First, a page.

By Konomi Ishida, U.S. Embassy Intern

Have you ever heard of poetry boxing? It’s when two people recite original poems in a battle on stage to see who engages the audience the most, with judges deciding victory or defeat. Poetry boxing tournaments have been held at various venues throughout Japan. On May 22, 2014, the U.S. Embassy organized a “Tokyo vs. New York” poetry boxing event in Tokyo. Along with many other poetry fans, U.S. Ambassador to Japan Caroline Kennedy arrived early in the morning to enjoy the exciting poetry battle between the two teams. Participating as judges were musician VERBAL, Japan Reading Boxing Association President Katsunori Kusunoki, and author Renee Watson (joining from New York via video feed).

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When I hear the word “poetry” I imagine someone holding a book in one hand and reciting poems in a room surrounded by silence, but attending this poetry boxing event totally changed my perception of poetry. The students were like actors on a stage, freely using their bodies to express themselves as they recited their poems. Ambassador Kennedy took photos of the students with her smartphone and congratulated them as they returned to their seats. Her eyes were filled with warmth, just like a mother attending her child’s performance at school.

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One of the Japanese students actually performed karate moves while reciting a poem titled “This Blessed Environment.” It was such a dynamic performance that the audience members couldn’t help gasping in awe. Another student recited a poem titled “Mt. Fuji.” As she recited her poem, she jumped, struck poses, and used facial expressions to convey a deep sense of love and power that could not be expressed through words alone.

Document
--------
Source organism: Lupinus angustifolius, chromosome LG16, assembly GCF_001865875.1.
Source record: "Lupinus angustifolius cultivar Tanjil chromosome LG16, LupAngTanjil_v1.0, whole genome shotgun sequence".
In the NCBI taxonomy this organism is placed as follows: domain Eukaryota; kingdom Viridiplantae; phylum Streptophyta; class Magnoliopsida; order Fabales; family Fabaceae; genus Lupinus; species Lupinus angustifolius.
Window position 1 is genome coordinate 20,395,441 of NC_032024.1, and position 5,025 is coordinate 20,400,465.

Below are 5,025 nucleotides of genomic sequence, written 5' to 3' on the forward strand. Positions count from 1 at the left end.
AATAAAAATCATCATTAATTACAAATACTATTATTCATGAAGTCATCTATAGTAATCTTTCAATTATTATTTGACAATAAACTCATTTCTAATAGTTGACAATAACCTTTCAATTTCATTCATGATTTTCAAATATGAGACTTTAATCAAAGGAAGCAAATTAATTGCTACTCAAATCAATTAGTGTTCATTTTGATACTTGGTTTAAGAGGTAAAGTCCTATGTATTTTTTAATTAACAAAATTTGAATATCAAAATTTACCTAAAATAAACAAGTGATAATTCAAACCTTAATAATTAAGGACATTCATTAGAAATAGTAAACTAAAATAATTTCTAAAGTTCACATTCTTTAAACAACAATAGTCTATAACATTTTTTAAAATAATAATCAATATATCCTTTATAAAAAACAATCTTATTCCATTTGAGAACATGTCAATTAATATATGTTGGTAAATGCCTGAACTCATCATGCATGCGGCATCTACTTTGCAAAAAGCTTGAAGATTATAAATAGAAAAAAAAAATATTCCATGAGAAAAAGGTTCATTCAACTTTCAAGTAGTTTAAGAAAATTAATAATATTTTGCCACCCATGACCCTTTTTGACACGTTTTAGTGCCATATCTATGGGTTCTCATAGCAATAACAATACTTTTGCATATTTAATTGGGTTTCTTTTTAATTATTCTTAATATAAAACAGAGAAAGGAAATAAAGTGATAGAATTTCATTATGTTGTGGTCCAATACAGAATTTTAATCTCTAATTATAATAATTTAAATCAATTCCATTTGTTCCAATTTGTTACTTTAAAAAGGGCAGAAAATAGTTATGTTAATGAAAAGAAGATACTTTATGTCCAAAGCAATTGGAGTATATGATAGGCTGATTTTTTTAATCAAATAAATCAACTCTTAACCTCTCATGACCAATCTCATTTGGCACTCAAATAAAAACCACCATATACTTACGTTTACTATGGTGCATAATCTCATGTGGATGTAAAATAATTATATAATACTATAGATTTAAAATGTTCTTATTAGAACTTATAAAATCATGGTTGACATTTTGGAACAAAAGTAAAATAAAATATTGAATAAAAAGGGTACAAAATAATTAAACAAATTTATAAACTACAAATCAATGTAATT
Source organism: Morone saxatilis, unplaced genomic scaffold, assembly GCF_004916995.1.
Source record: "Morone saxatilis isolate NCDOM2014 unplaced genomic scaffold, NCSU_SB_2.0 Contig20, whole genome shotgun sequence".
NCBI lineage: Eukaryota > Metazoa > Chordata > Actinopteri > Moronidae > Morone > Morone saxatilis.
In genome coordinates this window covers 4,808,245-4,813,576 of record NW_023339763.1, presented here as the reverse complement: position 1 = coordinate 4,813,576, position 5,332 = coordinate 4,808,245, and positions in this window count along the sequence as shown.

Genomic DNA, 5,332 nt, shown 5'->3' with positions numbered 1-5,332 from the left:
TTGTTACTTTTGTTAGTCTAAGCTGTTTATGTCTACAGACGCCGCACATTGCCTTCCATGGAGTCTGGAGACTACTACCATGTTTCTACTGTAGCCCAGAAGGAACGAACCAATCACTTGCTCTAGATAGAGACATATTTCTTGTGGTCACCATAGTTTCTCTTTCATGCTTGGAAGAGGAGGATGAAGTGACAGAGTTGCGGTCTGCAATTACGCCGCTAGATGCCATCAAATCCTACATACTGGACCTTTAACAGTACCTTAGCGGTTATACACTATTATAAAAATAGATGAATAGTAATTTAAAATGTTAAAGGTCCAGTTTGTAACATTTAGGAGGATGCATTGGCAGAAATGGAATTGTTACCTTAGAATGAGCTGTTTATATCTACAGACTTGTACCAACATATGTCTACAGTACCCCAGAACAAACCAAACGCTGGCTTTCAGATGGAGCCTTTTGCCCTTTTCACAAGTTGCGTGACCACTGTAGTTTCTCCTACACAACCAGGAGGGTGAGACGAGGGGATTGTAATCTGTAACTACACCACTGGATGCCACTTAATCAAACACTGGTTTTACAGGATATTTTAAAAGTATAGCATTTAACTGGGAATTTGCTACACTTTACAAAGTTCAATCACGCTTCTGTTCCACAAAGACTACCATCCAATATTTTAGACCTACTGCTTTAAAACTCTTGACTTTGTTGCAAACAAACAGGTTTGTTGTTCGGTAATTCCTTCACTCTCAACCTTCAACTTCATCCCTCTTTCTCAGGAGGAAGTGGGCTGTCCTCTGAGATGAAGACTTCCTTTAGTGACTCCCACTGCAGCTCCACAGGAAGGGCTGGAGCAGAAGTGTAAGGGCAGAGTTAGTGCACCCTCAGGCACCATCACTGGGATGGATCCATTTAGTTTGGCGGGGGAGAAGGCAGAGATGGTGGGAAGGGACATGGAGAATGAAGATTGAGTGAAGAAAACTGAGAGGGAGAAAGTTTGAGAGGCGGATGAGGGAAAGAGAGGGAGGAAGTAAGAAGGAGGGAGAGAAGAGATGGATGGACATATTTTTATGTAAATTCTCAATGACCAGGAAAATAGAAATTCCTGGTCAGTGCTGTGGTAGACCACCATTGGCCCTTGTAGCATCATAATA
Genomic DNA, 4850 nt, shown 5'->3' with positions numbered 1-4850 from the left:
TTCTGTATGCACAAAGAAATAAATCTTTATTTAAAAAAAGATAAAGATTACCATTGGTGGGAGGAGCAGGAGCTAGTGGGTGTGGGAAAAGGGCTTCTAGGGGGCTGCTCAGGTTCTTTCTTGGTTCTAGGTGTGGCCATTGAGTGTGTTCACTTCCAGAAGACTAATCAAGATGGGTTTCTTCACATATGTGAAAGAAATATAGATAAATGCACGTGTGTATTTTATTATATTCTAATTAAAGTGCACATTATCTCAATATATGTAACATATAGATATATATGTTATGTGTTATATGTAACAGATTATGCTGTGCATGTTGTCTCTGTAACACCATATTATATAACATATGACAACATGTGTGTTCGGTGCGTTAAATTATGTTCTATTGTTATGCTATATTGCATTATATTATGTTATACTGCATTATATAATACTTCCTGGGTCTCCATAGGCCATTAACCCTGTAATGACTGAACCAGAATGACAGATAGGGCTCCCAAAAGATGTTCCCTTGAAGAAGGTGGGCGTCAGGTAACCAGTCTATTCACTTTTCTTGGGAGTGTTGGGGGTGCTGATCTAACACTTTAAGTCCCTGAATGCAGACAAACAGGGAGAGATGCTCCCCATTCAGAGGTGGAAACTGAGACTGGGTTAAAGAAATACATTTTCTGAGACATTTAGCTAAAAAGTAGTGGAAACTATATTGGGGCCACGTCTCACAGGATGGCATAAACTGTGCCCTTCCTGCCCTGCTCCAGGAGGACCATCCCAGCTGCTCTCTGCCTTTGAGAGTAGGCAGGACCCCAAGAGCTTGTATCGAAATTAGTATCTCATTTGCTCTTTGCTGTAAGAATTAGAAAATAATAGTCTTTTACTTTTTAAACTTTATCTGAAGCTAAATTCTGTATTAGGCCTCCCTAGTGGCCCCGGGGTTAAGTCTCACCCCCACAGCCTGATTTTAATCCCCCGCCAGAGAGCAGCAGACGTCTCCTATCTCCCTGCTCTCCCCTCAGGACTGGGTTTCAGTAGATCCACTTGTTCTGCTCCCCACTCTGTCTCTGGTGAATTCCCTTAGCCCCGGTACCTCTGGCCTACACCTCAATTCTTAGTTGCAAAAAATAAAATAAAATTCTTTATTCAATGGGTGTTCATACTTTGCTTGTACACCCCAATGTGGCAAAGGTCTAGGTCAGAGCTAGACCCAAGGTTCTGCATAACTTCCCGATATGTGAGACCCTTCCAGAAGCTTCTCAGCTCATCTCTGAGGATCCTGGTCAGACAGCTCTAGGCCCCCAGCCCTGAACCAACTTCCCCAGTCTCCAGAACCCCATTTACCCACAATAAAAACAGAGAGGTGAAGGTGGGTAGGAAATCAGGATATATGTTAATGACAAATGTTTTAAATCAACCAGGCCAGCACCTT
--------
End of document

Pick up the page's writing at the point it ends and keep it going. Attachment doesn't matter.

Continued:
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But the students in New York were not to be outperformed. Although they didn’t move around as much as the students in Japan did, there was artistry in their use of words. At times they spoke softly and gently as if telling a story to the audience. At other times they used strong, clear tones. It was deeply moving to watch them express their feelings through poetry in this way.

In the final round, two students were given the topic “future” and asked to improvise by reciting a poem on the spot. Even though they didn’t have much time to compose their poems, both contestants took the audience by surprise with their impressive performances. But it wasn’t only the students that put on remarkable performances. The interpreter who translated the poem improvised by the student in New York (lower right photo) skillfully performed the extremely difficult task of translating poetry on the spot. She didn’t merely translate the words, but accurately grasped the idea the student was trying to convey and expressed it. She contributed greatly to the success of the event.

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Now I’d like to talk about two of the poems that I was particularly inspired by. The first one was a poem called “Vacant” by Jordan Rice of the Bronx. This poem is about Jordan’s father, who had a violent death. His honest words spoken in a slightly melancholy tone went straight to my heart. As he recited the poem, I became mesmerized by the words flowing out of his mouth and began to visualize the scenes he was describing. The sensation was almost like watching a movie.

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The other poem I’d like to mention was “Identity” by Maria Angelica Justiniano Palomino. Her poem received the highest score in the entire event. The author was born and raised in Bolivia. Ever since she moved to Japan, she’s felt as though there were two sides of her struggling to coexist within one body, even though she only has one heart. By reciting her poem in both Spanish and Japanese, she succeeded in giving the audience a very real sense of the conflict brewing within her in just a couple of minutes.

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The results of the event can be viewed in the video below, so please take a look if you’re interested. I hope this will inspire you to express yourself freely and openly like these young people!